"This is The Illinois, gentlemen!"
With this exclamation, master architect Frank Lloyd Wright presented one of the most visionary projects in the history of modern architecture: a skyscraper one mile (or more than 1.6 km) high.
As extravagant and utopian as the American architect's idea was at the time – it was 1956 and Wright was almost ninety years old – today we can say that this feat is not impossible. Indeed, if any contemporary architect were to take up the master's challenge, no one would be surprised.
For the moment we are only halfway there: the Burj Khalifa in Dubai, the world's tallest skyscraper, is "only" 828 metres high, but among the towers under construction around the world there is already one, the Jeddah Tower, which will reach 1,000 metres.
In this list of skyscrapers under construction around the world, Domus spans as many countries as possible and highlight various types of architectural experimentation.
The library building in Menomonie, WI. was designed by architect John Howe (1913–1997) and opened to the public in 1986. Howe was a founding student of Frank Lloyd Wright’s Taliesin Fellowship in Spring Green, WI, and served as Wright’s chief draftsman for nearly thirty years before establishing his own practice after Wright’s death. In recent years, Howe has become recognized as a “master of organic design” and his work has established his own lasting legacy.
As with all buildings, repairs and upgrades are always necessary. The library relies on kind support from the community to continue the upkeep and maintenance on this significant landmark. The Menomonie Public Library Foundation has pledged to help with large projects to keep the building in good shape. This year they are assisting by helping to fund a tuck-pointing and masonry repair project.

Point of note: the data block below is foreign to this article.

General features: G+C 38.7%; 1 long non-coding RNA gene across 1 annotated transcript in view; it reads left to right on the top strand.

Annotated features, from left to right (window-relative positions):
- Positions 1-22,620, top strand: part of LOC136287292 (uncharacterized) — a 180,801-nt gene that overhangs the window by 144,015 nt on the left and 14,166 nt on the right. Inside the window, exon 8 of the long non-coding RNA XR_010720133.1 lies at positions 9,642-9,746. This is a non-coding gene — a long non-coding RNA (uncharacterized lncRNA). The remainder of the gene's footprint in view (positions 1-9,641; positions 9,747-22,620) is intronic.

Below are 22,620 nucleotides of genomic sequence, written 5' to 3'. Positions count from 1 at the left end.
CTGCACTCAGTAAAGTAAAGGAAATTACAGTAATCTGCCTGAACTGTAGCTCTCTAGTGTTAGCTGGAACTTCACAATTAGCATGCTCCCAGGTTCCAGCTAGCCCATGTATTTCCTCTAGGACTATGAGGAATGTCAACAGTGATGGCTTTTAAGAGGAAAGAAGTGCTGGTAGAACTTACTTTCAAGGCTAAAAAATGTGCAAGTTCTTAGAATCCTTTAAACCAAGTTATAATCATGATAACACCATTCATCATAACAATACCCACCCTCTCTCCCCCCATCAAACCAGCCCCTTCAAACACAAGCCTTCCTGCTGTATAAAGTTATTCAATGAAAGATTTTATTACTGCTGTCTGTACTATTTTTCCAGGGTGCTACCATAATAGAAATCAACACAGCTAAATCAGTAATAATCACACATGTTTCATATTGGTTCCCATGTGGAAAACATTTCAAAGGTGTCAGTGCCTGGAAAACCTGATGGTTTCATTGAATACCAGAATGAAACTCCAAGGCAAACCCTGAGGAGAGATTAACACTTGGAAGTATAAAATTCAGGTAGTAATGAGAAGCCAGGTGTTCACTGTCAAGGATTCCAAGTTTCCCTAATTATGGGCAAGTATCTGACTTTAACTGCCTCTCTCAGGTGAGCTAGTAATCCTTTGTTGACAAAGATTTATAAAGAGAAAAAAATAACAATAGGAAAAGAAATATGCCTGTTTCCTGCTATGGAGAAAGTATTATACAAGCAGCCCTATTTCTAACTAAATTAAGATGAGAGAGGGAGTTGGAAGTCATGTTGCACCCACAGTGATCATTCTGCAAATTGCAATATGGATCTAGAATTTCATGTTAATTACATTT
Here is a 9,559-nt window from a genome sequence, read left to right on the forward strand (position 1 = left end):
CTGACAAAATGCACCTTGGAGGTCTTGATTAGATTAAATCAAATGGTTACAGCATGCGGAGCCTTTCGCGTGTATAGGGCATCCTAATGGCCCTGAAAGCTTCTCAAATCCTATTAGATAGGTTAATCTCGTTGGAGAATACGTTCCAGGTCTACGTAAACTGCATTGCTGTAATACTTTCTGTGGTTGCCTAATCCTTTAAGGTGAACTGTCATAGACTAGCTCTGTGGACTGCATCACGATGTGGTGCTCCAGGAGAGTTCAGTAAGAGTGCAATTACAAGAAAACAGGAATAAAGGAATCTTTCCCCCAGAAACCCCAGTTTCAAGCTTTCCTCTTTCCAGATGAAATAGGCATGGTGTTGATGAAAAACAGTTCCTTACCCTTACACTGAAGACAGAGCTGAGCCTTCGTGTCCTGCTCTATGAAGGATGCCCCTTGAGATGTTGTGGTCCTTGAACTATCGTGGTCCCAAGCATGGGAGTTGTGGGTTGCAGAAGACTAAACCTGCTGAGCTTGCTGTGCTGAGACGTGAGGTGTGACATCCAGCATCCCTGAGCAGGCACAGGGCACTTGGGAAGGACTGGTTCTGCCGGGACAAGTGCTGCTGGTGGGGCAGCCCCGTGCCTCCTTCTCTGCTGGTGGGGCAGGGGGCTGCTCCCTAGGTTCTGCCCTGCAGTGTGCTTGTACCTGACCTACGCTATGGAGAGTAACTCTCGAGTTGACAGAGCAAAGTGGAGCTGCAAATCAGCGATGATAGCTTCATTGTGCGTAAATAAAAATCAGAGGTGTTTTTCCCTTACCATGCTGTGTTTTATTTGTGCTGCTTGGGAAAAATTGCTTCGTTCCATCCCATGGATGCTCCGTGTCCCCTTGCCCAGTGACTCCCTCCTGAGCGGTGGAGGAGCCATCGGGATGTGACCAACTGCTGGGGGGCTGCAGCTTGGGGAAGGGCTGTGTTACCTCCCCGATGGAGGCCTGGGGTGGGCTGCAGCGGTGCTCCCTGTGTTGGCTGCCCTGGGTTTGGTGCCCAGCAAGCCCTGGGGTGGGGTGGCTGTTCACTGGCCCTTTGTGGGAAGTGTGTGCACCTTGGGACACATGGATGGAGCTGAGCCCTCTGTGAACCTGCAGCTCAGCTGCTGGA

If you want to learn more about the fascinating life and work of John Howe, check out this book by Minnesota authors Jane King Hession and Tim Quigley, John H. Howe, Architect: From Taliesin Apprentice to Master of Organic Design, or the documentary film by Rob Barros, John H. Howe, Architect: Frank Lloyd Wright’s Master of Perspective. More here.
A developer who applied to demolish a Prairie Style home designed in 1925 by architect John S. Van Bergen, who worked for Frank Lloyd Wright at the Oak Park Studio, agreed to place the house back on the market before seeking to raze it to the ground.
Jon Kogan, of Northbrook-based Highgate Builders, signed an application in September for the demolition of the home at 1015 Starr Road and closed on the $1.35 million purchase of the property in December.
At last week's meeting of the Winnetka Landmark Preservation Commission, Kogan offered to put the house back up for sale for 90 days before continuing to pursue its demolition, telling Crain's Chicago Business that if a new buyer does not emerge before the end of that period, "we'll have to do the other thing — demo." Read more here.